A tale of King Herod, concrete and a sunken harbor
Tectonic (defined) events may also have played a role in the destruction of a harbor far older than the "wicked city" of Port Royal. Although precisely how and when portions of the ancient harbor of Caesarea Maritima sank beneath the sea is still the subject of scholarly dispute, it is clear that the underwater ruins are a boon for maritime archeologists and historians.

removing rubble

working in the cassion
  Built 2,000 years ago in present-day Israel by King Herod, the harbor is now partially submerged beneath the Mediterranean, preserving a nifty archeological record that proves how advanced the ancients were in the construction of harbors.

King Herod's imported Roman engineers, it seems, enlisted the sea to help them complete the world's first modern harbor. Moreover, they had a formula for cement that could harden underwater, and may have incorporated into the design a sluicing system that created a current to cleanse the harbor of ship-stopping sediments, an engineering marvel not yet understood by today's scientists.

Work by University of Colorado historian Robert Hohlfelder and others has unmasked an ingenious system of breakwater construction. Large stone and concrete blocks were laid out in checkerboard fashion. Then the alternating hollows between the set and submerged blocks, all encased in a wooden framework, quickly filled with sand as a result of natural sea action. Finally, Hohlfelder says, the breakwater was "capped with rubble, concrete and paving stones to form continuous sea walls."

Images on this page courtesy of Dr. Eduard G. Reinhardt, © Combined Caesarea Expeditions.   High-tech cement work
Eduard G. Reinhardt, a geoarcheologist at Dalhousie University in Halifax, Nova Scotia who has been helping excavate and study the submerged harbor since 1990, calls the accomplishments of the Roman engineers "astonishing... . The introduction of hydraulic concrete was such a technological innovation that it transformed how harbors were built," contends Reinhardt, noting that its first use in harbor construction was in the harbor at Cosa, Italy, dated to the first half of the second century B.C.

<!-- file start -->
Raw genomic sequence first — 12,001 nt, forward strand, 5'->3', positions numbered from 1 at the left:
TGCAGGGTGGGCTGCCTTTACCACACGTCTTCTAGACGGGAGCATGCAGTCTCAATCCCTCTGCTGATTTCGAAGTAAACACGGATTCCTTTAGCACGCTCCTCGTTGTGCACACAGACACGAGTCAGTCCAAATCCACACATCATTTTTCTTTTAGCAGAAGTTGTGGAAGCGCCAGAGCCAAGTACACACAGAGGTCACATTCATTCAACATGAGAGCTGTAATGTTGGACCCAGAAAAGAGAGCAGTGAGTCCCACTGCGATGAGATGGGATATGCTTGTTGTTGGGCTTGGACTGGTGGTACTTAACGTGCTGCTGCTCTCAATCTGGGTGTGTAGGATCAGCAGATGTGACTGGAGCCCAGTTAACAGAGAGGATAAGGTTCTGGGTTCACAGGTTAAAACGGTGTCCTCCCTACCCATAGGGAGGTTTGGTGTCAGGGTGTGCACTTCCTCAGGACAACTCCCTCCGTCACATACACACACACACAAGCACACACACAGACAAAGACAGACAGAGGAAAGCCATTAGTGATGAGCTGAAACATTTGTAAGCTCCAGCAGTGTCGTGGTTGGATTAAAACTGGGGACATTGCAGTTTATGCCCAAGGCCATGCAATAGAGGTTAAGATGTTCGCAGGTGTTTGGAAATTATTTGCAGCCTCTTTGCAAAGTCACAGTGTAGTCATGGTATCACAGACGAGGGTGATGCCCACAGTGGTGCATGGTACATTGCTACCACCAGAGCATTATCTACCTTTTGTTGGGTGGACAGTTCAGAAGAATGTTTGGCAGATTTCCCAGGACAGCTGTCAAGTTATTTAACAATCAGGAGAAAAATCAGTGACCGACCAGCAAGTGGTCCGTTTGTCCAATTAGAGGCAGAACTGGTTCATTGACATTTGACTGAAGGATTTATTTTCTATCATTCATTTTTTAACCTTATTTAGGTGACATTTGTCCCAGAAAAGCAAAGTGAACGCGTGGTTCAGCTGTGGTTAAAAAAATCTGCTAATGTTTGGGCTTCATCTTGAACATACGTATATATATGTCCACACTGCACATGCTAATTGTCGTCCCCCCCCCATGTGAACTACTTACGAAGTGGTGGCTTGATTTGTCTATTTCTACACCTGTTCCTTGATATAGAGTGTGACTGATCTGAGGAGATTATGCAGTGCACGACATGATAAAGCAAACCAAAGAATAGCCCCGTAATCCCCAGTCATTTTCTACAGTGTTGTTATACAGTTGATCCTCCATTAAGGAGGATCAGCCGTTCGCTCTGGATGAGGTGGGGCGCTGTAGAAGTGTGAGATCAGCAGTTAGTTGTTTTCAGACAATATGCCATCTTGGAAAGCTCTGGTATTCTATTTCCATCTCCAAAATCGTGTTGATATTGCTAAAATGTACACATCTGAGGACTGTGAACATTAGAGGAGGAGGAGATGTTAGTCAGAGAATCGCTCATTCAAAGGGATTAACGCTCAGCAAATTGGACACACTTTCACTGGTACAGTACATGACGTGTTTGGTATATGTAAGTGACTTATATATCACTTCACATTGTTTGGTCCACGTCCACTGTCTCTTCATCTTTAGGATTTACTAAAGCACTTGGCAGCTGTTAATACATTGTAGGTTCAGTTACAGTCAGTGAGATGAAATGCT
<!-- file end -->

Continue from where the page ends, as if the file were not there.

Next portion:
Some scholars, Reinhardt says, believe the Romans knew more about building harbors than we do today.

"What makes Caesarea unique is the method of formwork construction for the concrete and the grandeur of the project. Nothing of this size had been attempted before," he notes of the 100-acre harbor. "Hydraulic concrete allowed the construction of harbors anywhere."

Artifacts, being raised (top) with the help of some simple technology. Other finds at Caesarea Maritima come to light through the use of metal syclinders designed to keep sediment from flooding areas under excavation.
  lead ingotTypically, harbors are sited using the natural shape of a coastline, and their builders exploit naturally occurring bays, coves and islands. But the straight coastline of Israel makes harbor construction especially difficult. The ability to build with cement enabled ancient engineers to build out from the coastline, providing a safe port of call for ancient shipping moving along the coast from Turkey and Cyprus to Egypt, according to Reinhardt.

What was the secret ingredient for the Romans' hydraulic cement? Apparently, says Reinhardt, it was pozzolana, AKA volcanic ash. That, too, was imported to Caesarea Maritima from Italy, probably from the neighborhood of Mount Vesuvius.

The harbor was also built very quickly, in less than a decade, and is considered one of the most innovative and successful engineering feats of the ancient world.

Good thing, too. Seems that Herod may have built the place, in part, as a way to suck up to Caesar Augustus. Herod had the bad judgment to support Mark Antony in the civil war, and when Augustus came out on top after the battle of Actium in 31 B.C., Herod had to make amends -- or lose his head.

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